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4 NOVEMBER 1999 • Volume 1 • Number 34


KU Med honors employees’ service at Nov. 5 ceremony

Anyone who understands business will tell you that an organization is only as strong as its employees. In appreciation of the hard work and dedication exhibited by hospital employees, KU Med will stage a Hospital Employee Recognition Ceremony Friday, Nov. 5 in the Fountain Courtyard.
Among those who will receive special recognition is Alice “Elizabeth” Anderson, who this year celebrates 46 years of service.
Anderson joined the Dietary Department in 1953. In those early days, she worked up to six days a week to ensure that patients received a good meal. She also remembers going from room to room serving hot meals—prepared from scratch—from a cart. Always a friendly face to those she served, Anderson was known to give her patients extra coffee during her rounds.
Anderson recalls other changes at KU Med since the 1950s. Back then, nursing students wore starched caps and lived at the hospital, and patient wards were segregated. She also noted that the days were long, often beginning at 6 a.m.

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Alice “Elizabeth” Anderson will be recognized for her 46 years of service.

“We didn’t have computers, so we had to get there early and write out menus for each patient,” she said. “I had to get up at four in the morning and take the bus to work.”
In addition to the long hours, Anderson and her co-workers were paid only once a month. Anderson added that, when retirement money was taken out of employees’ paychecks for the first time in the 1960s, it caused something of a controversy in the Dietary Department.
“People were complaining about it, saying they should have asked us before taking the money out of our checks,” she said. “But now, of course, I’m glad they did it!”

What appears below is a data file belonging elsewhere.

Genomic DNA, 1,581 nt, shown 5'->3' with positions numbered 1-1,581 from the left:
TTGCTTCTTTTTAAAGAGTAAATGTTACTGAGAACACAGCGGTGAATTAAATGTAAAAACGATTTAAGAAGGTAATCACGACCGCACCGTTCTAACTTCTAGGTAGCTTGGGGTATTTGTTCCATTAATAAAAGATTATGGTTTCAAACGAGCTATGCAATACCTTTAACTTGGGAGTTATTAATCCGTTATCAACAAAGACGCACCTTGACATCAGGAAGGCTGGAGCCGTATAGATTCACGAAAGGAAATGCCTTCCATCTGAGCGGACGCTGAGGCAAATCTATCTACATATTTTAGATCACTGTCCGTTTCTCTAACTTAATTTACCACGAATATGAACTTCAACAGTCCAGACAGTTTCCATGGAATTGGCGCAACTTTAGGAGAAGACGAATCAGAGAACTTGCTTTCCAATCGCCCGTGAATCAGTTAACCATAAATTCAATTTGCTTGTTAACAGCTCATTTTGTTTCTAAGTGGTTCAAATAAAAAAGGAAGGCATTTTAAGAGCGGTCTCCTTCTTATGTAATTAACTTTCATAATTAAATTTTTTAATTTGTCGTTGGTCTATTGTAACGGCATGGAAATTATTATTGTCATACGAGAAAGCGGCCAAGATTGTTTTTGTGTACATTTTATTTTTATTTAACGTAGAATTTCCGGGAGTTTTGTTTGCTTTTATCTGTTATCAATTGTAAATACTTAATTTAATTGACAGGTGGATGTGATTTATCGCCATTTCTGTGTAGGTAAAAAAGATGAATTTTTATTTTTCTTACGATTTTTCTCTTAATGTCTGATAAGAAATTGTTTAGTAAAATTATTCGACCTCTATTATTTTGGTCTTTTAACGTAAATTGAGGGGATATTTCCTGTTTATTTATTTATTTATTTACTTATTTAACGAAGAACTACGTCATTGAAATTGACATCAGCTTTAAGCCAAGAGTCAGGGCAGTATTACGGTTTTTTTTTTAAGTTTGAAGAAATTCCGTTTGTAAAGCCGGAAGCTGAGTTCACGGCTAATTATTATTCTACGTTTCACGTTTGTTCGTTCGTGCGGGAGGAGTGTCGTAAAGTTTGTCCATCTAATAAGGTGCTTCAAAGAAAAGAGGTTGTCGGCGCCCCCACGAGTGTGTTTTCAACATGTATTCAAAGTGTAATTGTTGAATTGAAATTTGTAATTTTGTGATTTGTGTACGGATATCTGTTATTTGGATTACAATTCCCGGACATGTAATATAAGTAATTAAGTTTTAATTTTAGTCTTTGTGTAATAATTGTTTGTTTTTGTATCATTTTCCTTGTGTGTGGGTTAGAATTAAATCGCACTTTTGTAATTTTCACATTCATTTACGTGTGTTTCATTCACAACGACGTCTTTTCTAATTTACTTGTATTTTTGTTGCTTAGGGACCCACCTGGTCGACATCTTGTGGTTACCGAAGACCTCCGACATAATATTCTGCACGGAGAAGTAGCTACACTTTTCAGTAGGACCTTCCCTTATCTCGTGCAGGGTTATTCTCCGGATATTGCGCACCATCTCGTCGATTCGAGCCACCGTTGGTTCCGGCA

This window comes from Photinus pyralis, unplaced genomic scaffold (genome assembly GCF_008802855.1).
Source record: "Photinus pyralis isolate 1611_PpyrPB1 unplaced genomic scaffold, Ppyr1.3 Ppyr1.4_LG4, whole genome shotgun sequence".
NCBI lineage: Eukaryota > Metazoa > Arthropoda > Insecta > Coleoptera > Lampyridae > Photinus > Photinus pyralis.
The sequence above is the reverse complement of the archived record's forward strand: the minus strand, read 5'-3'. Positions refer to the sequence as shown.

Anderson retired from full-time duties in 1995. Since then, she has continued to work part time in the Dietetics and Nutrition Department. She and other employees with 25 or more years of service will be honored Friday at a brunch from 9-11 a.m., which will feature remarks by KU Med President and CEO Irene Cumming and University of Kansas Medical Center Executive Vice Chancellor Donald Hagen, MD. Employees with five to 25 years of service will be recognized at a reception from 2-5 p.m.

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Former Surgeon General C. Everett Koop, MD, was honored
at the first KUMC Gala, Oct. 30. During the Gala weekend,
Dr. Koop also addressed more than 200 students from area
health care programs, urging them to become involved politically.

Executive Forum

Building a service culture at KU Med

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Bob Page-Adams
Vice President, Organizational Improvement
KU Med

Learning about good customer service skills is important, and to that end we have begun a process to reinforce these skills for all of our employees. But building a service culture takes more than eight hours in a classroom. Each of us must put these skills to use in our daily interactions if we are to make KU Med the leading example of service in the region.
To reach our goal, we all must become problem solvers … identifying and fixing issues on our units or in our departments that block us from providing the most customer-focused care possible. Many of the hospital directors and managers have already begun this process by looking at the issues identified by the patient satisfaction survey. Nursing has implemented several best practices that have been successful at other hospitals. Additional teams have been formed to address opportunities for improving performance in other survey sections, including admissions, tests and treatment, environment, personal issues, discharge and visitor relations. In addition, another group is working to increase the number of surveys returned so that we receive input from more of our patients.
These groups are looking at hospital-wide issues. But good service is personal, occurring between small groups of people. Therefore, each of us is a critical link in providing that service. We have demonstrated our creativity in the past, and each of us needs to focus that creativity on meeting the personal and practical needs of our patients and their families. Fix the things that you can. Delight patients and their families when possible. And finally, escalate issues that can’t be solved at a departmental level. We are making progress building our service culture but it will take the commitment of each of us to make it a reality.

SEAD makes desire to learn, grow a reality